Friday’s Headlines Want Real Complete Streets

Photo: National Complete Streets Coalition
Photo: National Complete Streets Coalition
  • The term “complete streets” is being co-opted to greenwash highway projects. Slapping a sidewalk and a painted bike lane on a high-speed road doesn’t make it safe. (Smart Growth America)
  • Cracking down on fare evasion widens inequality gaps and isn’t a very cost-effective way of raising revenue. (City Lab)
  • Community engagement and funding are the two key ingredients in safer streets. (Smart Cities Dive)
  • Cargo bikes are the future of urban transportation. (Momentum Mag)
  • The success of a bus-only lane and protected bike lane in downtown Culver City shows that Los Angeles doesn’t have to be ruled by cars. (L.A. Times)
  • Officials at the Charlotte Area Transit System knew about maintenance and other problems before a May derailment. (Axios)
  • Phoenix-area cities are working on a Plan B in case light-rail-hating Republicans scuttle plans to renew a transportation sales tax. (Axios)
  • E-scooter ridership in Portland is up even as the program is in flux and cycling has declined. (Bike Portland)
  • The Southeastern Pennsylvania Transportation Authority is bringing on-demand transit to the Philadelphia suburbs that’s cheaper than Uber or Lyft. (NBC 10)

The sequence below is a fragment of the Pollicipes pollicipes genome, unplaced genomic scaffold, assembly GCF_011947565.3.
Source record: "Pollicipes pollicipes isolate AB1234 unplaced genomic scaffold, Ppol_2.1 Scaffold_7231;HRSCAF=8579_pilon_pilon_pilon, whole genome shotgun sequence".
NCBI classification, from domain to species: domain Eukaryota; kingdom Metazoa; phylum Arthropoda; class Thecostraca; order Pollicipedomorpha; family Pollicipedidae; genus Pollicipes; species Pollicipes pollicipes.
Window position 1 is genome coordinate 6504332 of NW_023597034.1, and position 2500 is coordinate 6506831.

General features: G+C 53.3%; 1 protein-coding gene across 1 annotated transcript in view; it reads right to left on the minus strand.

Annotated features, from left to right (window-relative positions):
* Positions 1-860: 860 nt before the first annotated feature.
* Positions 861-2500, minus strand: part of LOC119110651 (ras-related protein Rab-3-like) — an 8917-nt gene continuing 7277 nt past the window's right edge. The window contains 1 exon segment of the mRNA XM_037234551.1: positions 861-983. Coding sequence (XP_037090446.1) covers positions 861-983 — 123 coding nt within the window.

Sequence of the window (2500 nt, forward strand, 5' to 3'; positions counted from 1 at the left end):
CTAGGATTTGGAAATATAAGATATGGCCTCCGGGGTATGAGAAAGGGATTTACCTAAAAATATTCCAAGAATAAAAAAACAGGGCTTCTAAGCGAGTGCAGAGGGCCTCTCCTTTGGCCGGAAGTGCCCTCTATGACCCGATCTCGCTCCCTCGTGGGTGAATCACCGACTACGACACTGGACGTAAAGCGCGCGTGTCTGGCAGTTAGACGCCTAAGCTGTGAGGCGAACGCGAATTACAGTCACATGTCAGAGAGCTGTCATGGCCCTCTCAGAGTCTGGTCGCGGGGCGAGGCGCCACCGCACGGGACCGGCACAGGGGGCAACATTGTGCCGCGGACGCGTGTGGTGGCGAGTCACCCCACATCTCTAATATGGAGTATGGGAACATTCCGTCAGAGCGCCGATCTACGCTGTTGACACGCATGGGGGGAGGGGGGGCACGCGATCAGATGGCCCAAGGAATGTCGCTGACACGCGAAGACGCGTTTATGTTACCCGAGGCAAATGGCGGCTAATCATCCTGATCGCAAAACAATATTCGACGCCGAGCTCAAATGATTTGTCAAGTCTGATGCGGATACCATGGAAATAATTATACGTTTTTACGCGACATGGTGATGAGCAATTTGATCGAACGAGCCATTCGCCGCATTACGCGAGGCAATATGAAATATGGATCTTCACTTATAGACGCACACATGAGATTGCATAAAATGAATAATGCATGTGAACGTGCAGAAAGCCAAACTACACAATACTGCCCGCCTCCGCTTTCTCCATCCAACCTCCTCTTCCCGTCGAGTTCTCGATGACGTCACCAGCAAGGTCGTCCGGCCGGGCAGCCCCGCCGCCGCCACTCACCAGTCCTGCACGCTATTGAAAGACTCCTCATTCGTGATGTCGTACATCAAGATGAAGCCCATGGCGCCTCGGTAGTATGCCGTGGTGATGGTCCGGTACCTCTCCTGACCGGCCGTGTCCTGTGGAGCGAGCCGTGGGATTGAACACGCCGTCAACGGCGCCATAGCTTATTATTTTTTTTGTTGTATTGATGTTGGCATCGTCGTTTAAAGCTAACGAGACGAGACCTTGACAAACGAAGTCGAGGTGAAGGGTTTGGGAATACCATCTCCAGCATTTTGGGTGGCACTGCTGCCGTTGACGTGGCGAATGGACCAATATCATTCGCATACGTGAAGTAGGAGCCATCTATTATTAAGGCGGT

• A Boston suburb with a fare-free transit system will keep fares at zero for another year. Worcester’s transit system is also the only one in the state with a higher ridership than before the pandemic. (MassLive)
  • Huntsville, Alabama, wants to eliminate traffic deaths by 2055. (Rocket City Now)
  • The head of the France’s state-owned railway company wants to tax road and air travel to pay for a 100 billion-Euro expansion of the national rail system. (Rail Tech)
  • This South Florida alligator must be a New York City transplant, because it told drivers, “Hey, I’m walkin’ here!” (NBC Miami)


Flashback: Obama Once Led Push for ‘Complete Streets’

With Congress out of town on its Memorial Day break, the nation’s capital is a quiet place to be — but all of that will change next week, as the appearance of the House transportation bill is expected to kick off an intense battle to reshape federal policy on transit, bikes, roads and bridges. Before […]